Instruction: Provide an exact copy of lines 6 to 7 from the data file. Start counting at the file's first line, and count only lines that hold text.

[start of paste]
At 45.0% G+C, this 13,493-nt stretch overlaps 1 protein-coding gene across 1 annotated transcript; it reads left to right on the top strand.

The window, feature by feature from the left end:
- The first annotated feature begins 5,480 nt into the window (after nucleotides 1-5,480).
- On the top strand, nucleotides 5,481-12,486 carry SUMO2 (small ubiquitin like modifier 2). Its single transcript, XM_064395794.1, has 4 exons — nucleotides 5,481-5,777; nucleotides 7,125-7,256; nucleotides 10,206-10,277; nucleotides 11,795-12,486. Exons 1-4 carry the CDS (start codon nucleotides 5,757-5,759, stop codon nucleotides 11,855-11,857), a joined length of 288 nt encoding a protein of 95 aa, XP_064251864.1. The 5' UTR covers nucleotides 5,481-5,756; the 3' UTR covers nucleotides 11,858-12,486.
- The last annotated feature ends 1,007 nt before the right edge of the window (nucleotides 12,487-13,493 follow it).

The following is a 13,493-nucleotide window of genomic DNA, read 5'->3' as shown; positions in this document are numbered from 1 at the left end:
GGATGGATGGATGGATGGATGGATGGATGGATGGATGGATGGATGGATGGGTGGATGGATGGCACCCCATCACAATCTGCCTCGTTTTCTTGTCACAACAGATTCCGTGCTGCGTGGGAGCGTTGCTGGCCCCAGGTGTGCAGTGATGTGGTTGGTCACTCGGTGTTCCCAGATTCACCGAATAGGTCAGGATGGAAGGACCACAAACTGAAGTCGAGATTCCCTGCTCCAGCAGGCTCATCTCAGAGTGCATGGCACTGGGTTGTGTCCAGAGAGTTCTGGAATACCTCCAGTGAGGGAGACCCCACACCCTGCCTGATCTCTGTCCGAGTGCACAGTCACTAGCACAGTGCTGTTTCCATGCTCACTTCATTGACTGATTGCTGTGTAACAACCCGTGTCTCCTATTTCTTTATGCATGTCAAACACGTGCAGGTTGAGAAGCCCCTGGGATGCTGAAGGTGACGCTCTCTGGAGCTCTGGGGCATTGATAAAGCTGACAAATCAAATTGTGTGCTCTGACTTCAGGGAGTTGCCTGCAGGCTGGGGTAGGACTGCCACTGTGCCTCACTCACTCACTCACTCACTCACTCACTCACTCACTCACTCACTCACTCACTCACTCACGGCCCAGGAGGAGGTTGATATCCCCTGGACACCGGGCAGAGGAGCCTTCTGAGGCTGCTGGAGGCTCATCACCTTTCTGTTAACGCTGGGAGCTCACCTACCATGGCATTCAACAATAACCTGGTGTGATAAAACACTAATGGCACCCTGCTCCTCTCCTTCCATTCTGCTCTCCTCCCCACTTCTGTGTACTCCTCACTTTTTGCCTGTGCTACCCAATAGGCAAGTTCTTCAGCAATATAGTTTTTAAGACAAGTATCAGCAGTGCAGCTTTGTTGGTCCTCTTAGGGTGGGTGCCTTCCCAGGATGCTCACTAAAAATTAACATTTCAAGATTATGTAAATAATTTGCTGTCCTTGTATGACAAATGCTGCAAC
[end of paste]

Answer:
The following is a 13,493-nucleotide window of genomic DNA, read 5'->3' as shown; positions in this document are numbered from 1 at the left end:
GGATGGATGGATGGATGGATGGATGGATGGATGGATGGATGGATGGATGGGTGGATGGATGGCACCCCATCACAATCTGCCTCGTTTTCTTGTCACAACAGATTCCGTGCTGCGTGGGAGCGTTGCTGGCCCCAGGTGTGCAGTGATGTGGTTGGTCACTCGGTGTTCCCAGATTCACCGAATAGGTCAGGATGGAAGGACCACAAACTGAAGTCGAGATTCCCTGCTCCAGCAGGCTCATCTCAGAGTGCATGGCACTGGGTTGTGTCCAGAGAGTTCTGGAATACCTCCAGTGAGGGAGACCCCACACCCTGCCTGATCTCTGTCCGAGTGCACAGTCACTAGCACAGTGCTGTTTCCATGCTCACTTCATTGACTGATTGCTGTGTAACAACCCGTGTCTCCTATTTCTTTATGCATGTCAAACACGTGCAGGTTGAGAAGCCCCTGGGATGCTGAAGGTGACGCTCTCTGGAGCTCTGGGGCATTGATAAAGCTGACAAATCAAATTGTGTGCTCTGACTTCAGGGAGTTGCCTGCAGGCTGGGGTAGGACTGCCACTGTGCCTCACTCACTCACTCACTCACTCACTCACTCACTCACTCACTCACTCACTCACTCACTCACGGCCCAGGAGGAGGTTGATATCCCCTGGACACCGGGCAGAGGAGCCTTCTGAGGCTGCTGGAGGCTCATCACCTTTCTGTTAACGCTGGGAGCTCACCTACCATGGCATTCAACAATAACCTGGTGTGATAAAACACTAATGGCACCCTGCTCCTCTCCTTCCATTCTGCTCTCCTCCCCACTTCTGTGTACTCCTCACTTTTTGCCTGTGCTACCCAATAGGCAAGTTCTTCAGCAATATAGTTTTTAAGACAAGTATCAGCAGTGCAGCTTTGTTGGTCCTCTTAGGGTGGGTGCCTTCCCAGGATGCTCACTAAAAATTAACATTTCAAGATTATGTAAATAATTTGCTGTCCTTGTATGACAAATGCTGCAAC